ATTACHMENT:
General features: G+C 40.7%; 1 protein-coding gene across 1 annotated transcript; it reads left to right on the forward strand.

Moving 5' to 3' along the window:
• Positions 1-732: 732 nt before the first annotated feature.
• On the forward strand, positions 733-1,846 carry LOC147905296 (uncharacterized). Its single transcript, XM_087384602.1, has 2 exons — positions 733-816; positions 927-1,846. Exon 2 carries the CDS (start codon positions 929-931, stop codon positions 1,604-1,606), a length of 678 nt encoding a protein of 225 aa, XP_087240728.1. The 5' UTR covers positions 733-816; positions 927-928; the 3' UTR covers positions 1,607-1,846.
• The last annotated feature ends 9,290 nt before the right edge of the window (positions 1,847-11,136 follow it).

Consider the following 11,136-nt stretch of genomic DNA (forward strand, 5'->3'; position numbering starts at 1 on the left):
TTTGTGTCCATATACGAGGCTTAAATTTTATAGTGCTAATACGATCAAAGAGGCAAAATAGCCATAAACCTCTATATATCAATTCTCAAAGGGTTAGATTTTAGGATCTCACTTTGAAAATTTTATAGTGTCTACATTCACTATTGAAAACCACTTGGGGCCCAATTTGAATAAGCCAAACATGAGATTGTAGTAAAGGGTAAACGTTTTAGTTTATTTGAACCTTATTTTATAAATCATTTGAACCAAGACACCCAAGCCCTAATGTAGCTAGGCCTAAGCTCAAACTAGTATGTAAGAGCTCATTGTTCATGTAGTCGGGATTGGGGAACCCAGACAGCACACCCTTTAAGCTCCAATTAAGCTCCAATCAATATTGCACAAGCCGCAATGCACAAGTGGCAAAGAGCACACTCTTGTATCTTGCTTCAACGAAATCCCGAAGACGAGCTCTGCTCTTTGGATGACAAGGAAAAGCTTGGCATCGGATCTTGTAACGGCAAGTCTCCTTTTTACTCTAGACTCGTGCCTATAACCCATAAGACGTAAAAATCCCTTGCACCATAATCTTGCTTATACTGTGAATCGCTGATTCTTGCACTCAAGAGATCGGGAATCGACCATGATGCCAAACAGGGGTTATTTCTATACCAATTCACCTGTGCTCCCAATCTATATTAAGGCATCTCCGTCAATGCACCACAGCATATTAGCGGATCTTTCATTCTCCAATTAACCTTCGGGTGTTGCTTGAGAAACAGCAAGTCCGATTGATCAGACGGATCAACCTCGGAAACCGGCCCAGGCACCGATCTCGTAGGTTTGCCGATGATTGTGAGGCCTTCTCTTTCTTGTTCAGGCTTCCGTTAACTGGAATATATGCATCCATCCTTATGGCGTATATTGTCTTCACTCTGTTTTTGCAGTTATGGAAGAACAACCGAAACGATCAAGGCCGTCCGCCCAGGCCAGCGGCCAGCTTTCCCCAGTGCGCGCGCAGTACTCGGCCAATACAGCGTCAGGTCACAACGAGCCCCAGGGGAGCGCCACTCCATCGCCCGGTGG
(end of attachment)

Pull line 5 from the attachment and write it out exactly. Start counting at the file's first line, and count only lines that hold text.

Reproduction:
• The last annotated feature ends 9,290 nt before the right edge of the window (positions 1,847-11,136 follow it).